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My Detective: Magnus or Magnús

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I described the beginnings of a plot for my first Icelandic crime novel in an earlier post: The Problem .  What if Tolkien had been inspired by an Icelandic saga?  He probably had been inspired by an Icelandic saga.  So what if he had been inspired by a lost Icelandic saga that someone had found?  And that someone had been murdered.  And my detective had to sort it out. Now I needed a detective. Inventing a detective Creating your detective is probably the most important step for any writer when beginning a crime series.  You want the man or woman to be interesting to you as much as the reader.  You want him (I decided on a man, perhaps because I am a man) to be sympathetic, strong, independent, intelligent.    But to create drama he needs flaws: traits that will get him into trouble.  He needs personal problems.  He needs to be in conflict with family friends or colleagues.   Given these requirements, you can see how writers have created detectives who are middle-aged, divorced, with

The Icelandic language

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I have tried hard to learn Icelandic, I really have.  For two stints of several months each, I spent three-quarters of an hour every morning listening to audio files and reading grammar and teach-yourself books. I'm currently several months in to a lockdown-inspired third attempt.   At first it seemed easy.  Many words, especially the simpler ones, are close to English.  For example, sokkur is sock, takk is thanks and blár is blue. Easy, right?    Wrong.  The grammar is a killer .  Everything has to agree with everything else.  There are cases, moods, tenses, genders.  It’s like Latin, but more complicated.  And the natives really care if you get it right.  For example, the words for the first four numbers are significantly different depending on the gender of the thing you are counting.  In French you only need five words to count to four: un, une, deux, trois, quatre.  In Icelandic you need twelve: einn, ein, eitt, tveir, tvaer, tvö, thrír, thrjár, thrjú, fjórir, fjórar, fjögur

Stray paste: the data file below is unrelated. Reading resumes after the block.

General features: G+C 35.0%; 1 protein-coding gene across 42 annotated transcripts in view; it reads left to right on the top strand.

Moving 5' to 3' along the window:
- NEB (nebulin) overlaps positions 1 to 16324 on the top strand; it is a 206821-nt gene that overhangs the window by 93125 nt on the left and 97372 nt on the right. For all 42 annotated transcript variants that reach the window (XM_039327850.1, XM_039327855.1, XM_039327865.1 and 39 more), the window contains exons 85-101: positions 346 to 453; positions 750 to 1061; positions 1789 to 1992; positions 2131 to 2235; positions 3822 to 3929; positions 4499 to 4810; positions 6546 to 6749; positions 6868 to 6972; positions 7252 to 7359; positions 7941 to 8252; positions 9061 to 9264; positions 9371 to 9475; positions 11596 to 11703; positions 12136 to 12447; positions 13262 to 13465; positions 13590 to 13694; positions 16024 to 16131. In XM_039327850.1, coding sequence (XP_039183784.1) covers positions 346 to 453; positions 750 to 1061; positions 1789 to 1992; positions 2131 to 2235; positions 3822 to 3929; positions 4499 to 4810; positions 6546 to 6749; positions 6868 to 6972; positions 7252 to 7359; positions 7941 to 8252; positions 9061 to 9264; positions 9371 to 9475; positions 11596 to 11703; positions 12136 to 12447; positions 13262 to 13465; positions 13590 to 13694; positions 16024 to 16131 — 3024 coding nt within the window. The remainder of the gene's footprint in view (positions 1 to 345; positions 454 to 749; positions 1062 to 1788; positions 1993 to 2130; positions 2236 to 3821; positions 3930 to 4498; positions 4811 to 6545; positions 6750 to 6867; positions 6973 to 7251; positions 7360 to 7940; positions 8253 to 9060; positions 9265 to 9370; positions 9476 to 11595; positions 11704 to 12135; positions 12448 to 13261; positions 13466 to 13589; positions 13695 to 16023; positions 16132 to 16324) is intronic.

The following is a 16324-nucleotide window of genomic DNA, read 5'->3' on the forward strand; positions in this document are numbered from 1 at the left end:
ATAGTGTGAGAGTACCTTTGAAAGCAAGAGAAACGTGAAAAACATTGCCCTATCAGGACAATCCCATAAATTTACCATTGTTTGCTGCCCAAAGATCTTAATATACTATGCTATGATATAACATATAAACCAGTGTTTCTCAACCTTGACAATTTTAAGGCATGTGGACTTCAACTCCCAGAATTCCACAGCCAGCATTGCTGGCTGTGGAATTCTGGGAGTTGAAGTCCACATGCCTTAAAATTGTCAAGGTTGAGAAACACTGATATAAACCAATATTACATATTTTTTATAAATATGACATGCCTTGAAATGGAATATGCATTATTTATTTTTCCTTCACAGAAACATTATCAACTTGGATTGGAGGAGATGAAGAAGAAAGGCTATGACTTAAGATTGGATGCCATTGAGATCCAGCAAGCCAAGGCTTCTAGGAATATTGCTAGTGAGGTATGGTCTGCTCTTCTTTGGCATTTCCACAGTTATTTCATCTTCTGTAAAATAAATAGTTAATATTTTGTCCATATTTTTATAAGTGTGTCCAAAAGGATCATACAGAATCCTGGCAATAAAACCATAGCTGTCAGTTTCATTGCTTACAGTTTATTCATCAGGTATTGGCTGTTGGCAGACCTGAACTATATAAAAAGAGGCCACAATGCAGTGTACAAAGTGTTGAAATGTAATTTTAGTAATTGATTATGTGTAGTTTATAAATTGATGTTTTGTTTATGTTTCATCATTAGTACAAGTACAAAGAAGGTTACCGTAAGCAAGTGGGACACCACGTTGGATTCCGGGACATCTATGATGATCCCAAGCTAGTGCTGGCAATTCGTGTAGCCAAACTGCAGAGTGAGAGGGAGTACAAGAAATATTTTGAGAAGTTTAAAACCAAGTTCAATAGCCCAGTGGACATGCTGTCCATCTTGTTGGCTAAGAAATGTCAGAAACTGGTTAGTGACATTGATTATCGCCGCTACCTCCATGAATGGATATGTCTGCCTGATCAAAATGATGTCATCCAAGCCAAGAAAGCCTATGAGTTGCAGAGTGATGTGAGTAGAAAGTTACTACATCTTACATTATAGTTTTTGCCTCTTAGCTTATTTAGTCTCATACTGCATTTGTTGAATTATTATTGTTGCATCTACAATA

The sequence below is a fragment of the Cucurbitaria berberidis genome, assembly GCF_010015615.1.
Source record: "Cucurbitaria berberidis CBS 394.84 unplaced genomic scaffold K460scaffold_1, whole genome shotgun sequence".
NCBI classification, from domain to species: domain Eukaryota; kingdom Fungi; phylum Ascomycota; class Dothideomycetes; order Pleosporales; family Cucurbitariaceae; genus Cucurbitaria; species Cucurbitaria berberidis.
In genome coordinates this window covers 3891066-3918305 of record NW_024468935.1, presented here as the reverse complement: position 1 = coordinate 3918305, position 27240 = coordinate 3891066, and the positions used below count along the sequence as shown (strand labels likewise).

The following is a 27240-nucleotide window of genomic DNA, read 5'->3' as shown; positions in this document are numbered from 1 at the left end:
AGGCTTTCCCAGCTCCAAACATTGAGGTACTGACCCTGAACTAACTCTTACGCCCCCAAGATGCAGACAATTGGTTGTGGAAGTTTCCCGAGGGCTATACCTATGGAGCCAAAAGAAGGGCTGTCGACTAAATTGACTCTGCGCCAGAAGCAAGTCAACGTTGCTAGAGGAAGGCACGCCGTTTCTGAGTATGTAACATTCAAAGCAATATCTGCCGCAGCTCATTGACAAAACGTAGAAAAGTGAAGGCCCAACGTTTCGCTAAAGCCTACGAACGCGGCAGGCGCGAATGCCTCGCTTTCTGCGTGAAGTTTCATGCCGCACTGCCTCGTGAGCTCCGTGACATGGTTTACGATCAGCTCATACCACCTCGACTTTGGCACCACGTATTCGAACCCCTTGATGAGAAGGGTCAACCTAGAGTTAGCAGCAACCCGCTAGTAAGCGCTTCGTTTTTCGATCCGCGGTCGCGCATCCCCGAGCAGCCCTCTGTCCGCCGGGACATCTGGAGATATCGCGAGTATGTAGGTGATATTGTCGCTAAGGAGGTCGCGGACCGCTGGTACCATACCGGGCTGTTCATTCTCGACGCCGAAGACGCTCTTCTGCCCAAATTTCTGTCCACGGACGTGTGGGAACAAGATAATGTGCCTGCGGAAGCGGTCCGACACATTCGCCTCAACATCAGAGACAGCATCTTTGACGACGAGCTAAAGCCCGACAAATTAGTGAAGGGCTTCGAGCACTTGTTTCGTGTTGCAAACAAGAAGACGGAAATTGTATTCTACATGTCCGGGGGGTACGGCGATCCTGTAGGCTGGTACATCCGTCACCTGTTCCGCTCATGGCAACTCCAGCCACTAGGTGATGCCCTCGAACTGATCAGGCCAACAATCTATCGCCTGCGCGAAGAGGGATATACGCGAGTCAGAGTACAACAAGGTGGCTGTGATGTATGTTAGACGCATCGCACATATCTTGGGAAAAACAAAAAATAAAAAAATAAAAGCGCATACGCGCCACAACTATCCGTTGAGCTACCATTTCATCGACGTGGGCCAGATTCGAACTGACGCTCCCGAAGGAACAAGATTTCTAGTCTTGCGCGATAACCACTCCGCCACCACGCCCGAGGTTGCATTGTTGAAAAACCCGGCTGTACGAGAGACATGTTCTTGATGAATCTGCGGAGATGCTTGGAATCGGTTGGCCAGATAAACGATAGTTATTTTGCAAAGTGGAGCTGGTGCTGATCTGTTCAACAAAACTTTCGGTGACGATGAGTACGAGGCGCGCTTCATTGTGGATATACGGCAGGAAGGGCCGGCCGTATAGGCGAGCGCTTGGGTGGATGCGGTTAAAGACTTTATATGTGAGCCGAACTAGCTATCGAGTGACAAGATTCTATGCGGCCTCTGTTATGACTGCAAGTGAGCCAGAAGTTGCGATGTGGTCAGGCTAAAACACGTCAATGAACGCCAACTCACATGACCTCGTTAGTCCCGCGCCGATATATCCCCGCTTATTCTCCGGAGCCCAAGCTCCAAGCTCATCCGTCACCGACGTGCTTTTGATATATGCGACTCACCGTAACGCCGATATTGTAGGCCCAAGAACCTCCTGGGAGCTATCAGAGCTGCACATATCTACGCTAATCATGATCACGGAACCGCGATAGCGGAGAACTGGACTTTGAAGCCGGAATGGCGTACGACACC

Favourite Places - Thingvellir

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Thingvellir is one of my favourite places in Iceland.   Thingvellir , or ‘Thing Valley’ is one of those rare places in the world: it is steeped in history, it is geologically extraordinary and its beauty takes your breath away.             It is about forty kilometres to the east of Reykjavík.  Once you escape the city’s suburbs you turn inland and drive through dramatic, desolate mountains.    You descend to the entrance of what is now a national park, and after a kilometre or so stop your car at the floor of a green valley.  To the east rise rough foothills, to the west a dramatic cliff face of grizzled grey rock.  A clear stream runs through the valley past a church to a sizeable lake, Thingvallavatn.   Small wooden bridges span the river.  Stop on one of these and stare into the stream into deep pools of clear water whose colour changes and shifts depending on the sky, the clouds and the angle of the sun.  A host of native Icelandic plants line the pools: birch, willow, crowberries

Clinging on the edge of Europe: Iceland's history 1264-1976